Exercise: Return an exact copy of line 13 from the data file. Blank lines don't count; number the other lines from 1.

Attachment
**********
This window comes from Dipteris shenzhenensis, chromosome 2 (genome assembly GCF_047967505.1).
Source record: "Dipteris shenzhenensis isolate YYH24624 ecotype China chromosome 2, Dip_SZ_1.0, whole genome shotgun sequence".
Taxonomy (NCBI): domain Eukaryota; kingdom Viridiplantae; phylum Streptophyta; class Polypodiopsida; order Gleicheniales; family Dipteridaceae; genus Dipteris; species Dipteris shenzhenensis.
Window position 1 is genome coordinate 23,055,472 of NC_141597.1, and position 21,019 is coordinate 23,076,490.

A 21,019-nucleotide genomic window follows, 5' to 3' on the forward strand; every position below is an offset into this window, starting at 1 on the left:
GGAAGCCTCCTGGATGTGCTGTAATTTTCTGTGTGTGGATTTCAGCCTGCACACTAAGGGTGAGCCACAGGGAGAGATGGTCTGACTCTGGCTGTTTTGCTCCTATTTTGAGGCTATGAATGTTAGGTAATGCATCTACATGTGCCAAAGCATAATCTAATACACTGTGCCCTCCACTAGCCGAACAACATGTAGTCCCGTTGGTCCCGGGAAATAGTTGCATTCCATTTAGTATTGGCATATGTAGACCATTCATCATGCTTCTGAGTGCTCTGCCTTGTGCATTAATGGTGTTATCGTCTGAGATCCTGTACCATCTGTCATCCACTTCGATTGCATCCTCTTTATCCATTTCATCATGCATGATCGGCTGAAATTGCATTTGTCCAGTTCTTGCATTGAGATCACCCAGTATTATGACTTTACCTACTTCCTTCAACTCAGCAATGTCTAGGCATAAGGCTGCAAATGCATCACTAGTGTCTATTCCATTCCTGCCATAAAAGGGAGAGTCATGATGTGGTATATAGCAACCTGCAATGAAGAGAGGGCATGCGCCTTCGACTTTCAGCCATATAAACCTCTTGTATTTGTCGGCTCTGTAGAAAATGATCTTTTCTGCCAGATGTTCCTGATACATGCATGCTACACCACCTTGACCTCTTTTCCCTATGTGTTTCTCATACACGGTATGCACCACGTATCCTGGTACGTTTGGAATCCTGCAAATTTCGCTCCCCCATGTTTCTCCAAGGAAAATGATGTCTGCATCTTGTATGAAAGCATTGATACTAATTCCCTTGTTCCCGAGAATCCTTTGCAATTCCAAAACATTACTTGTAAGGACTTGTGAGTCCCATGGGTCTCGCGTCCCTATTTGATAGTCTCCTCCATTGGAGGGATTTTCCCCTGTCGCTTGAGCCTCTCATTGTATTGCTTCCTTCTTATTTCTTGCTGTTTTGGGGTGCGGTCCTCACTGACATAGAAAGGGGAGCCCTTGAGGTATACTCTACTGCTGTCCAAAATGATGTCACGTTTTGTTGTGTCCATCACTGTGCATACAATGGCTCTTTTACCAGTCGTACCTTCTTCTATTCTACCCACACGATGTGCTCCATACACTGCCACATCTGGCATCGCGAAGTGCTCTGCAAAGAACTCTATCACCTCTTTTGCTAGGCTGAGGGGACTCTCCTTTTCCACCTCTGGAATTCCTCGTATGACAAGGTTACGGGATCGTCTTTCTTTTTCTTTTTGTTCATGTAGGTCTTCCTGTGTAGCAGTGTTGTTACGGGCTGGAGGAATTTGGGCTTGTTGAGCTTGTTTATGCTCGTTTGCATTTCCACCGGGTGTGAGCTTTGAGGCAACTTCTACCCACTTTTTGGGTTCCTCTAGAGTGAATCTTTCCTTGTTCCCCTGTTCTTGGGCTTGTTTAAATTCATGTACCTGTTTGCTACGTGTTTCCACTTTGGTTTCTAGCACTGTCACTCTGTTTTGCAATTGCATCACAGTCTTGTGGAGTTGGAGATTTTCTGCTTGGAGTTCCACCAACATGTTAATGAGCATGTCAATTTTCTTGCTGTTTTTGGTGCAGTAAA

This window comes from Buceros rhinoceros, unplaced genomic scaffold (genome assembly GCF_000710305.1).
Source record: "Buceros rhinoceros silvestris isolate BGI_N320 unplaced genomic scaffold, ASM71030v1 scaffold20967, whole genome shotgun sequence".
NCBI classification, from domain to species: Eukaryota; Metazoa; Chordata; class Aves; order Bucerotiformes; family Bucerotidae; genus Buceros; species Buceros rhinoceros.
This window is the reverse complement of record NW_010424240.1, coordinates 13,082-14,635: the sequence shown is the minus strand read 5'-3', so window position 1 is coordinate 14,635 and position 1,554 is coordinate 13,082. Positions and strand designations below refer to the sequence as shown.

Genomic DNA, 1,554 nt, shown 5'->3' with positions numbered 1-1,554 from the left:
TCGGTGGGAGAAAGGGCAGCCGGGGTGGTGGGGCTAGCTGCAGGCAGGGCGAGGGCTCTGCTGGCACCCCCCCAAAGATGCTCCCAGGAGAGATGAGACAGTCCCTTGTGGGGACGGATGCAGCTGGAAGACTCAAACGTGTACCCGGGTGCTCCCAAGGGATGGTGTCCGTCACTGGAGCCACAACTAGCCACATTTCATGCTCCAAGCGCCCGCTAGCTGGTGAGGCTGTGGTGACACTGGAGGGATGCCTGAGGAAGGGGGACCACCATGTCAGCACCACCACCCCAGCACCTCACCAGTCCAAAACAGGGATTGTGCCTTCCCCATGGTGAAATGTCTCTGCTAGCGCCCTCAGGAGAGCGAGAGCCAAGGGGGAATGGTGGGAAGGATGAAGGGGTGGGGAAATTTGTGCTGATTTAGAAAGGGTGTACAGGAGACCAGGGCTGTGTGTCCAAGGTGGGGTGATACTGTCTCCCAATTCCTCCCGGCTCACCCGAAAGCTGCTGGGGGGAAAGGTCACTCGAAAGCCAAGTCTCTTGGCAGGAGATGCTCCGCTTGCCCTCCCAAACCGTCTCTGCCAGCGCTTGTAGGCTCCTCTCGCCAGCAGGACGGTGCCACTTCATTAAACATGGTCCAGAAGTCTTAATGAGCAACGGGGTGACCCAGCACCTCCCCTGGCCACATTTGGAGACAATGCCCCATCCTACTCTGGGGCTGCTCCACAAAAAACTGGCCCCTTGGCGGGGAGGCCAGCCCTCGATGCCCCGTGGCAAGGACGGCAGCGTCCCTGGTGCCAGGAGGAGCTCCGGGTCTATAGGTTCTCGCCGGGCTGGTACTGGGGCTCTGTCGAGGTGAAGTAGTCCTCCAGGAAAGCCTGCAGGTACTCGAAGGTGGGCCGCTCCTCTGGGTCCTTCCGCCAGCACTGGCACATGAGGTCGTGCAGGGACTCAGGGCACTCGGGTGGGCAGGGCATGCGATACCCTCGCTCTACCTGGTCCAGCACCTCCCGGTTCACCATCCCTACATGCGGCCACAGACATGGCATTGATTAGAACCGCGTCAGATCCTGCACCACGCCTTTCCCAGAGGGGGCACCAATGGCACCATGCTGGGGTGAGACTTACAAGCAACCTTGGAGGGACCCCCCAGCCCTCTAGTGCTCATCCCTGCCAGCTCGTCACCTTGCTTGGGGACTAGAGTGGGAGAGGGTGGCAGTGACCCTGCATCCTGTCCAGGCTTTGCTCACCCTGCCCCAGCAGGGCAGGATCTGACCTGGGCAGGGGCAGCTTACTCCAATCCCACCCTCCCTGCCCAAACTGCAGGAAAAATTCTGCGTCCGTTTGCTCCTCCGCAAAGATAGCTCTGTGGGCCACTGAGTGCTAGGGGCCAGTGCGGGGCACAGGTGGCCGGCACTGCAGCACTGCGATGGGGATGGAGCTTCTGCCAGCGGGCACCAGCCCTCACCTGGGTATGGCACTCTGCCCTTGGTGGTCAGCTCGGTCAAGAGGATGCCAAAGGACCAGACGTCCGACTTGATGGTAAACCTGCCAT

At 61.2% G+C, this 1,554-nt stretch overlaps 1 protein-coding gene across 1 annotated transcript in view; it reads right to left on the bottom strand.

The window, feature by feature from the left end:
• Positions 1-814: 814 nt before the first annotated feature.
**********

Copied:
At 61.2% G+C, this 1,554-nt stretch overlaps 1 protein-coding gene across 1 annotated transcript in view; it reads right to left on the bottom strand.